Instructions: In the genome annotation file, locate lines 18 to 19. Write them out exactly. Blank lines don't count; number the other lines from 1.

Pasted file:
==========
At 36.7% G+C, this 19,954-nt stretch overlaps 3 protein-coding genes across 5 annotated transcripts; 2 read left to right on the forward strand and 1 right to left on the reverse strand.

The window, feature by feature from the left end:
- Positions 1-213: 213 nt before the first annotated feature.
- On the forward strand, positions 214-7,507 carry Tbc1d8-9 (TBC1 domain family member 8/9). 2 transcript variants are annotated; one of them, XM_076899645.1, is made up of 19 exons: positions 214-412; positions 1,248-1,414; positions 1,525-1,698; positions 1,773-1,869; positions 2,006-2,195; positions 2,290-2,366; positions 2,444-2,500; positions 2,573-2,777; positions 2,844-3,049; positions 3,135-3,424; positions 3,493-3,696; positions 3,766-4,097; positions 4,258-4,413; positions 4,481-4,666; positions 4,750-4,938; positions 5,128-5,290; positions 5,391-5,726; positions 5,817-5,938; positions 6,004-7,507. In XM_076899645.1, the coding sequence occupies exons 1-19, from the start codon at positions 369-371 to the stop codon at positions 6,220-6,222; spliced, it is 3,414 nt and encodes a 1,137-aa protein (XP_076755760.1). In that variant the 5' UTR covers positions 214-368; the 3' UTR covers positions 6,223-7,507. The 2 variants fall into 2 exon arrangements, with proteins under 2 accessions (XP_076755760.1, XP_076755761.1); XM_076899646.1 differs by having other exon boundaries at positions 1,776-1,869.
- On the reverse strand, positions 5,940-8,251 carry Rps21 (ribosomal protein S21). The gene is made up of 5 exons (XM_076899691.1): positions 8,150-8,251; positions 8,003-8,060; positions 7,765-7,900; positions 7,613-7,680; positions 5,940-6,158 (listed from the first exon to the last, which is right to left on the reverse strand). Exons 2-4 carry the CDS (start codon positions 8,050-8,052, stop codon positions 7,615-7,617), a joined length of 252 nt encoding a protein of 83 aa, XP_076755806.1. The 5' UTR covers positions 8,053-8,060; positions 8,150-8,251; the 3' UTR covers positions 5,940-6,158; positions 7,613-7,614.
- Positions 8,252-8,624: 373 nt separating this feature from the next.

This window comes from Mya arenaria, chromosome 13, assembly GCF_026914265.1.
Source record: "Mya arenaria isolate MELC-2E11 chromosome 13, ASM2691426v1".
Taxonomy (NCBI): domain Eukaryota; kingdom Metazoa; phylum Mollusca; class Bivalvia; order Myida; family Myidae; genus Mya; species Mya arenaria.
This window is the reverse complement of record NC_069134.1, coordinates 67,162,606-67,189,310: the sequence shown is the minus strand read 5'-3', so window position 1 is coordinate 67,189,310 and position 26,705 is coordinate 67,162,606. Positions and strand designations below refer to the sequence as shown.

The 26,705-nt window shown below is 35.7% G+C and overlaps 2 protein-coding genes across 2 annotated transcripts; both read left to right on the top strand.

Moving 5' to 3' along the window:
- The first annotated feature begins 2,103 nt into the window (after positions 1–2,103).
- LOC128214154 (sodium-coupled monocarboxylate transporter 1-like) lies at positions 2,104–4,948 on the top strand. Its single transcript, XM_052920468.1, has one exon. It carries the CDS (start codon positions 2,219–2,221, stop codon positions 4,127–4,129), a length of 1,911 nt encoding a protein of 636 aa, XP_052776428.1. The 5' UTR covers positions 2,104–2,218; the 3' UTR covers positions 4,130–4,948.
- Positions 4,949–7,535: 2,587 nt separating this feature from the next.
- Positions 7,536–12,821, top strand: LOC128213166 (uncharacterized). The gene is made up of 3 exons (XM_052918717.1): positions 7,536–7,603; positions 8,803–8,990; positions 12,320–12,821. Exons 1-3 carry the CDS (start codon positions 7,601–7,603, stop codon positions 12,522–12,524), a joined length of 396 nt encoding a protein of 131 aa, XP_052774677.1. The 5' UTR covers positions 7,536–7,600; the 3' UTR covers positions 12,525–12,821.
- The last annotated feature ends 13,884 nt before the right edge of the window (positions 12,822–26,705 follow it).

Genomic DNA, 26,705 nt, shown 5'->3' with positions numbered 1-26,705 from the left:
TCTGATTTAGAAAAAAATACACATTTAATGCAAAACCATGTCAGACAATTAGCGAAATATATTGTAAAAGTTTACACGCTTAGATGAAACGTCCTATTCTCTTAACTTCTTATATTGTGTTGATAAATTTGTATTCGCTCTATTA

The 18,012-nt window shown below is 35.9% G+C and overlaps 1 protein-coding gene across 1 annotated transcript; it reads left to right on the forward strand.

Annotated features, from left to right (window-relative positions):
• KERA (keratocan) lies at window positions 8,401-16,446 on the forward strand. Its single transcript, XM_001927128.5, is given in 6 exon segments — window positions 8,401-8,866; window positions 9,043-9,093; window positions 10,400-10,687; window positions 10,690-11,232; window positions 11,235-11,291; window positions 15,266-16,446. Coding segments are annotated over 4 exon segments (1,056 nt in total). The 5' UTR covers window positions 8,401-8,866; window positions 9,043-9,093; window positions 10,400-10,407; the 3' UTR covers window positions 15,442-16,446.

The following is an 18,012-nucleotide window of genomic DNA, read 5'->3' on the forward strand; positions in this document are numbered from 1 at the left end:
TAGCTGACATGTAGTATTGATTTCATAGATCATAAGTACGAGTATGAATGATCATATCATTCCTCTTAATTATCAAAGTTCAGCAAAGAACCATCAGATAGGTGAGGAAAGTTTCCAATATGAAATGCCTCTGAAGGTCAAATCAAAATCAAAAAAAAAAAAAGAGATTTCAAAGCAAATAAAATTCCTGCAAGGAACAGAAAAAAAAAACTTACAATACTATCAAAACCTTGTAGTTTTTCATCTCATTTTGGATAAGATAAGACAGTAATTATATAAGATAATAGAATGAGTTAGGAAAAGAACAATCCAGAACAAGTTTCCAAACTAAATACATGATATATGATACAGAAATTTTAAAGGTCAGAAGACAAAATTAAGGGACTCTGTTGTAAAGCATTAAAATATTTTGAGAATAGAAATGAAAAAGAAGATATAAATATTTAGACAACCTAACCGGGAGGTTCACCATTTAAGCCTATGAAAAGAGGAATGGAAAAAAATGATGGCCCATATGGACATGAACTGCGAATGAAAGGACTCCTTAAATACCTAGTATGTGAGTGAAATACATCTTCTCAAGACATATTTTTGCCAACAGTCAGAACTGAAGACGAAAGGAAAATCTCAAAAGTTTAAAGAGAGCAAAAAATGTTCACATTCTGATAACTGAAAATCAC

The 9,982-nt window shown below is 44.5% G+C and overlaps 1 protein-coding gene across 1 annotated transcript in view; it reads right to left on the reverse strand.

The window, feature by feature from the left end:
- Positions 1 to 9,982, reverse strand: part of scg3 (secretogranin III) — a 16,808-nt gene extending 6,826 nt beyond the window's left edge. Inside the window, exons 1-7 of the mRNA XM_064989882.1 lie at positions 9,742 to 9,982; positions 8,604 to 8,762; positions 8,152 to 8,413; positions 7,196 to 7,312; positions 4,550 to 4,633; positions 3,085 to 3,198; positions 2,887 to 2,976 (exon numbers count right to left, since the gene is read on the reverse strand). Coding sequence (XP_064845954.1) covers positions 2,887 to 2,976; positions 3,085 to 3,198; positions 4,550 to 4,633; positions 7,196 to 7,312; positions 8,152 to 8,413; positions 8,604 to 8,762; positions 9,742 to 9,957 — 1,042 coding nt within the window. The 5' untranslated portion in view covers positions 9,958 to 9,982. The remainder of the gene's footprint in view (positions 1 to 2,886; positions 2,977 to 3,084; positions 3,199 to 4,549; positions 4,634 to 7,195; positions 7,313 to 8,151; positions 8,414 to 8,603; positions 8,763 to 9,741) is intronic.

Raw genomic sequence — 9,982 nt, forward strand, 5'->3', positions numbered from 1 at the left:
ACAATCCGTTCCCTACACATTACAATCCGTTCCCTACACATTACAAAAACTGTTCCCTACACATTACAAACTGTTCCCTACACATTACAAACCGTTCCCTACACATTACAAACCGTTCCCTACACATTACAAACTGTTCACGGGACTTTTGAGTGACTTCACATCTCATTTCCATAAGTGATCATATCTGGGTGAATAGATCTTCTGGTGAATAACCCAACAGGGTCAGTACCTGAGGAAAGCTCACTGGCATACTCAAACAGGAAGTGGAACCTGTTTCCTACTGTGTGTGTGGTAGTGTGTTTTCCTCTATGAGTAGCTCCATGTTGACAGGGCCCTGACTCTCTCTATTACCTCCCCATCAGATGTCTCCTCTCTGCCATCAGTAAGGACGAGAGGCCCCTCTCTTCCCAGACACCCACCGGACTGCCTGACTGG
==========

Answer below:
Genomic DNA, 26,705 nt, shown 5'->3' with positions numbered 1-26,705 from the left:
TCTGATTTAGAAAAAAATACACATTTAATGCAAAACCATGTCAGACAATTAGCGAAATATATTGTAAAAGTTTACACGCTTAGATGAAACGTCCTATTCTCTTAACTTCTTATATTGTGTTGATAAATTTGTATTCGCTCTATTA